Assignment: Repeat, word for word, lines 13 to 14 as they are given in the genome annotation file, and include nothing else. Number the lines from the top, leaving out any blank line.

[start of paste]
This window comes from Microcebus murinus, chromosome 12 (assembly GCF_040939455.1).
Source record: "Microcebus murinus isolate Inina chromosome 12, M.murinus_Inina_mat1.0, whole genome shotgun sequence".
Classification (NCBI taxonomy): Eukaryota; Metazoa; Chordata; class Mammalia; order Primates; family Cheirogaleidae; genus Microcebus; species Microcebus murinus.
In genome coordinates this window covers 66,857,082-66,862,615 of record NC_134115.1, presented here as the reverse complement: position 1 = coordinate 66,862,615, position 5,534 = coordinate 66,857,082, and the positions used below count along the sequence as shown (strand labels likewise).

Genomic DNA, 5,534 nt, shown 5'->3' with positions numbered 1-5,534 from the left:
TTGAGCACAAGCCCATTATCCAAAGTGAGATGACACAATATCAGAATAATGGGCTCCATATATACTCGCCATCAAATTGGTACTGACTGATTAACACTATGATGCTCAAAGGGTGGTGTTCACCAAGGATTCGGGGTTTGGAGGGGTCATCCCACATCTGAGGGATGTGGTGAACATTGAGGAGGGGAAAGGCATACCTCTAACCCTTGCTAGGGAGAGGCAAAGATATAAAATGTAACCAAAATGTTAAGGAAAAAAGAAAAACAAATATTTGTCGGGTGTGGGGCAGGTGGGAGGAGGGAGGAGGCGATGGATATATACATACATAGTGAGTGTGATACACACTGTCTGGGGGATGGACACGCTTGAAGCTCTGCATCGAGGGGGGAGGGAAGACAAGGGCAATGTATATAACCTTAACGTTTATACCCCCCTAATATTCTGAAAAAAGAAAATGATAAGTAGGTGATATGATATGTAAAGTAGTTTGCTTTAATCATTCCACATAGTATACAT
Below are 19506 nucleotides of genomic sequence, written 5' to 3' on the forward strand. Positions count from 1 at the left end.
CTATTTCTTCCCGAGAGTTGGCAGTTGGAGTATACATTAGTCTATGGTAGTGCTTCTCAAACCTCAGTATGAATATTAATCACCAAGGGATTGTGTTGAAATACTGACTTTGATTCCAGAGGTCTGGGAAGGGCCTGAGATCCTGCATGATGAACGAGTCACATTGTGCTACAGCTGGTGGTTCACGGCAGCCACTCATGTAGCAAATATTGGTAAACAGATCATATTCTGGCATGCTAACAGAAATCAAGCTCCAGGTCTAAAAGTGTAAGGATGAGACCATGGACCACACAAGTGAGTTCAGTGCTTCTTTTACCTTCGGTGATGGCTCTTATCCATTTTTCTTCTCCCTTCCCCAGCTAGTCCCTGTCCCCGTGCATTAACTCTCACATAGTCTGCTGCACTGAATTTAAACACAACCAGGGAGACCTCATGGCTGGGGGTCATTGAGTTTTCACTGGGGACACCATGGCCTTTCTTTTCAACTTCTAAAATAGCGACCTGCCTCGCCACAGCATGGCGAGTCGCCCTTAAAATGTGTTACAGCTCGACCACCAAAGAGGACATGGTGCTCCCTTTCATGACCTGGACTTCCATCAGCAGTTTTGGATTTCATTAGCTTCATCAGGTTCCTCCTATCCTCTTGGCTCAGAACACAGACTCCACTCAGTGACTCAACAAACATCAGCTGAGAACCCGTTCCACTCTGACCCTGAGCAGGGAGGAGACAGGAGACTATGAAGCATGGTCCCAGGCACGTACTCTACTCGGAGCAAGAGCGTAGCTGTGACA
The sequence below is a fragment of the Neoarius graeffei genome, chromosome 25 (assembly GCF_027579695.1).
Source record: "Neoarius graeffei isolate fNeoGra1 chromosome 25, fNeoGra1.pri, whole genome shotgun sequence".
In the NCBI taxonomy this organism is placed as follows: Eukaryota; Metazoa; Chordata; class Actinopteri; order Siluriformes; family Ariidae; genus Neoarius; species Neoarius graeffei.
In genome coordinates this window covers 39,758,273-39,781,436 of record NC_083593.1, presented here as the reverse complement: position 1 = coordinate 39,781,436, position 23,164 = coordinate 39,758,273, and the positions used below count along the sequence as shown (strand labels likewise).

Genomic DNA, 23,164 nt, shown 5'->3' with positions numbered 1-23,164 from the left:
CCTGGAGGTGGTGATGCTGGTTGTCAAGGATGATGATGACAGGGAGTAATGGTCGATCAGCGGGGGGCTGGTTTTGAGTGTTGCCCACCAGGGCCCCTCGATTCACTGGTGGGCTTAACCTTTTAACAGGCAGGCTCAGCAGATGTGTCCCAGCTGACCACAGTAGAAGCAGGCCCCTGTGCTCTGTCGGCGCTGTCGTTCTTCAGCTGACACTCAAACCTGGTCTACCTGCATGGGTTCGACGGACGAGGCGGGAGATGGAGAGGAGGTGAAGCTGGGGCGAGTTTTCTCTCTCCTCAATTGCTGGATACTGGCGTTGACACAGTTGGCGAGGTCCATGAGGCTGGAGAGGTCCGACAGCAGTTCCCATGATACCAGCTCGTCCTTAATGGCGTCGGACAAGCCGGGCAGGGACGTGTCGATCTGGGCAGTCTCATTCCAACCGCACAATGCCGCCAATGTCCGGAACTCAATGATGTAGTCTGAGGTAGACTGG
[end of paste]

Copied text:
Genomic DNA, 23,164 nt, shown 5'->3' with positions numbered 1-23,164 from the left:
CCTGGAGGTGGTGATGCTGGTTGTCAAGGATGATGATGACAGGGAGTAATGGTCGATCAGCGGGGGGCTGGTTTTGAGTGTTGCCCACCAGGGCCCCTCGATTCACTGGTGGGCTTAACCTTTTAACAGGCAGGCTCAGCAGATGTGTCCCAGCTGACCACAGTAGAAGCAGGCCCCTGTGCTCTGTCGGCGCTGTCGTTCTTCAGCTGACACTCAAACCTGGTCTACCTGCATGGGTTCGACGGACGAGGCGGGAGATGGAGAGGAGGTGAAGCTGGGGCGAGTTTTCTCTCTCCTCAATTGCTGGATACTGGCGTTGACACAGTTGGCGAGGTCCATGAGGCTGGAGAGGTCCGACAGCAGTTCCCATGATACCAGCTCGTCCTTAATGGCGTCGGACAAGCCGGGCAGGGACGTGTCGATCTGGGCAGTCTCATTCCAACCGCACAATGCCGCCAATGTCCGGAACTCAATGATGTAGTCTGAGGTAGACTGG